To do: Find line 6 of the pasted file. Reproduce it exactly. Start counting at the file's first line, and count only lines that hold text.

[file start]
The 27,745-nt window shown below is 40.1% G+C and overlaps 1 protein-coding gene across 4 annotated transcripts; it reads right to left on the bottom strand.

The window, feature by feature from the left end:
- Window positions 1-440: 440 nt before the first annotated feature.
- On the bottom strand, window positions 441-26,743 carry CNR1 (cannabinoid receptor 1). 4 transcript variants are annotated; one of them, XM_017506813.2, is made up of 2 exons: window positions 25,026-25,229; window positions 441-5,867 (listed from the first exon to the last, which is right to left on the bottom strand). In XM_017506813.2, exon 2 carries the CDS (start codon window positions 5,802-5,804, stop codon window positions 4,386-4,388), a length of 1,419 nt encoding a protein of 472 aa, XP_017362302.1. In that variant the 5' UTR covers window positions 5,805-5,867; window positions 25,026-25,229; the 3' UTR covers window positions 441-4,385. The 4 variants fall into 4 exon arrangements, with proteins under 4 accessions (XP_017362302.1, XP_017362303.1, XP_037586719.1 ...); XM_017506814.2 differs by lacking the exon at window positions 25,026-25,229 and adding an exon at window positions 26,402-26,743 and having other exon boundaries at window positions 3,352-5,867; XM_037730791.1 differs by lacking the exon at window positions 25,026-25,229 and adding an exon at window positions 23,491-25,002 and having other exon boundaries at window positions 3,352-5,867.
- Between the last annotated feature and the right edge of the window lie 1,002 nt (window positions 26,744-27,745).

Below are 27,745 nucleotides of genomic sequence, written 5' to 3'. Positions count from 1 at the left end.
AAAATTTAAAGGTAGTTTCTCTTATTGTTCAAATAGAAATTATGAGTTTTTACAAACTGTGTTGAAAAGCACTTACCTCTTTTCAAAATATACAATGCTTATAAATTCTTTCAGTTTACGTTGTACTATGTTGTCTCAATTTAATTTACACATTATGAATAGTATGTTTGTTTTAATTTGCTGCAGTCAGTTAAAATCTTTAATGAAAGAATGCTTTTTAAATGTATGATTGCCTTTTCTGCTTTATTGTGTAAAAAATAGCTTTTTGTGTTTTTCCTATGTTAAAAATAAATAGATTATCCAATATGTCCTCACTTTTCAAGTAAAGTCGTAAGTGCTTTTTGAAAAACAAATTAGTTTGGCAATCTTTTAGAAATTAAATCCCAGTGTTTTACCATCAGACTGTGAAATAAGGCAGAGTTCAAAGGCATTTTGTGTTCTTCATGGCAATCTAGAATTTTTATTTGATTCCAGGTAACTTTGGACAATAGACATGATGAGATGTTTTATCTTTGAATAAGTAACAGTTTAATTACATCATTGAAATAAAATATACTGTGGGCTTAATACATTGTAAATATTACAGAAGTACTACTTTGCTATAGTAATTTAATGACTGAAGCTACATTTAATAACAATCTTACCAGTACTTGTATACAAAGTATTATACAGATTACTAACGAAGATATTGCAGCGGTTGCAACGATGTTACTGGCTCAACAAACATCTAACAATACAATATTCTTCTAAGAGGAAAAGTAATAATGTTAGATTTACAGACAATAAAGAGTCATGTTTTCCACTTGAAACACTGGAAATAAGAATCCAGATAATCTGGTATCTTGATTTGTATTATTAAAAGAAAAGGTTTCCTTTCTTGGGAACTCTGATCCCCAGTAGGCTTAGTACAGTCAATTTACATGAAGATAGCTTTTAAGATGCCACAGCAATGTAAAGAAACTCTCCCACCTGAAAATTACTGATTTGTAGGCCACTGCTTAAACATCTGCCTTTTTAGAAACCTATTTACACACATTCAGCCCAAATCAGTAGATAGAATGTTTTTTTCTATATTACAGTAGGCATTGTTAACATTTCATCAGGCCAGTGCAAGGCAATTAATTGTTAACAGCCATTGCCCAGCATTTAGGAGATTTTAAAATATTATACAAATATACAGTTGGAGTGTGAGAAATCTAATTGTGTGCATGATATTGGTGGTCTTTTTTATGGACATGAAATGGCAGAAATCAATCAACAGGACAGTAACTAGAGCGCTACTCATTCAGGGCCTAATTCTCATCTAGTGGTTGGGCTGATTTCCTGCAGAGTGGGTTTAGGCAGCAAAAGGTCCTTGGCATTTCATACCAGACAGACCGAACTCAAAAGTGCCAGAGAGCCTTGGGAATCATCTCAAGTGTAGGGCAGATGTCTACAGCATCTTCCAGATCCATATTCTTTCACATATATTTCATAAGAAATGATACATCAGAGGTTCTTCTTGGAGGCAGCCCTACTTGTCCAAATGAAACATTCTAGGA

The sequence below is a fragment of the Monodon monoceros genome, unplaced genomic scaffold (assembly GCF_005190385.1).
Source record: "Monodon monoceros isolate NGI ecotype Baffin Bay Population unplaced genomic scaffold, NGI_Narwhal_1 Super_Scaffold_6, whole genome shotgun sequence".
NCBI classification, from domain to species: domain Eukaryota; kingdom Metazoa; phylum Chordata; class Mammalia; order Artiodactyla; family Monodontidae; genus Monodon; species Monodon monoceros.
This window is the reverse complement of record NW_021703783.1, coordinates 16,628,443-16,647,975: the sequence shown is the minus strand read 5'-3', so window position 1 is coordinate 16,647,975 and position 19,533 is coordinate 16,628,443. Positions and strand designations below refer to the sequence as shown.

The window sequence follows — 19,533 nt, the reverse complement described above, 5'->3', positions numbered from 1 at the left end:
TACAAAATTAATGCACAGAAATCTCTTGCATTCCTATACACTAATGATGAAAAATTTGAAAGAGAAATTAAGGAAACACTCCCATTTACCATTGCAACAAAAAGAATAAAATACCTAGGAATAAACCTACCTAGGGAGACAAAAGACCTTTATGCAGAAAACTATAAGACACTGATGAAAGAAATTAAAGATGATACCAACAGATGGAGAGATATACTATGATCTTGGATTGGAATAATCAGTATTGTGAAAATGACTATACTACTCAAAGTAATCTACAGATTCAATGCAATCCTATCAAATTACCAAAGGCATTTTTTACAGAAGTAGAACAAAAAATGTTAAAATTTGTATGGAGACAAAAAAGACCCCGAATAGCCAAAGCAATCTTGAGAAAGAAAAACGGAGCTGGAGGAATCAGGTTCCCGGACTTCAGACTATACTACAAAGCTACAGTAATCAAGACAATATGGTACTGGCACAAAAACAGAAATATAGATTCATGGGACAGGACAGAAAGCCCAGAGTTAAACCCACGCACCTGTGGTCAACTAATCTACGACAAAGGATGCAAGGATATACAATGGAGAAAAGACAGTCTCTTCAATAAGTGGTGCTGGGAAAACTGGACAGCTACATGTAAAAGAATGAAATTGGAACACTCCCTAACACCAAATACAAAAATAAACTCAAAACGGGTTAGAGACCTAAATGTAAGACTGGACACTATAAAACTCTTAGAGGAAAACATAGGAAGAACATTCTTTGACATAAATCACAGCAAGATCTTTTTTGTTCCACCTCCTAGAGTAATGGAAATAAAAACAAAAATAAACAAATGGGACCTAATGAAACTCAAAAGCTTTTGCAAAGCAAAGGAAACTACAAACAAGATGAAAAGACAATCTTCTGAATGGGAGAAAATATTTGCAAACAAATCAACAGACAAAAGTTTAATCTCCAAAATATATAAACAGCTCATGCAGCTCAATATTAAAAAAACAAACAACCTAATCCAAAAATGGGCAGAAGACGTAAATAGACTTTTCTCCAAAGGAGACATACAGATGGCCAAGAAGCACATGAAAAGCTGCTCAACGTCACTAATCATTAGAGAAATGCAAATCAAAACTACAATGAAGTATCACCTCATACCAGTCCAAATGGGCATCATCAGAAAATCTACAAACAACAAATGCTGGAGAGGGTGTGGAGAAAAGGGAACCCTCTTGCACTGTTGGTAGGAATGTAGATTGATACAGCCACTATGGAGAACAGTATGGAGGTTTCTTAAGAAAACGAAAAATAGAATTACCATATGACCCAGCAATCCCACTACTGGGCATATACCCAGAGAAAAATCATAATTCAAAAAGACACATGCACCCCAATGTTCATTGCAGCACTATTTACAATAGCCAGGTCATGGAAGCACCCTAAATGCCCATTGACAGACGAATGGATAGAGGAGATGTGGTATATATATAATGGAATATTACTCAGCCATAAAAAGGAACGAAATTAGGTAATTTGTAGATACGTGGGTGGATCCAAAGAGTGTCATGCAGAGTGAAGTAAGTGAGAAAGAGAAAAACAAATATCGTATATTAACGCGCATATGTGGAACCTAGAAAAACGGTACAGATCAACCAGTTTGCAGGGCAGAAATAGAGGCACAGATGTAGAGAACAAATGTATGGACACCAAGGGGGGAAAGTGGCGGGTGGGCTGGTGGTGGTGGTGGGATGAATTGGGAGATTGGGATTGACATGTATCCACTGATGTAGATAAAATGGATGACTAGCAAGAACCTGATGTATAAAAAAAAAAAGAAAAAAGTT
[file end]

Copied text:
Below are 27,745 nucleotides of genomic sequence, written 5' to 3'. Positions count from 1 at the left end.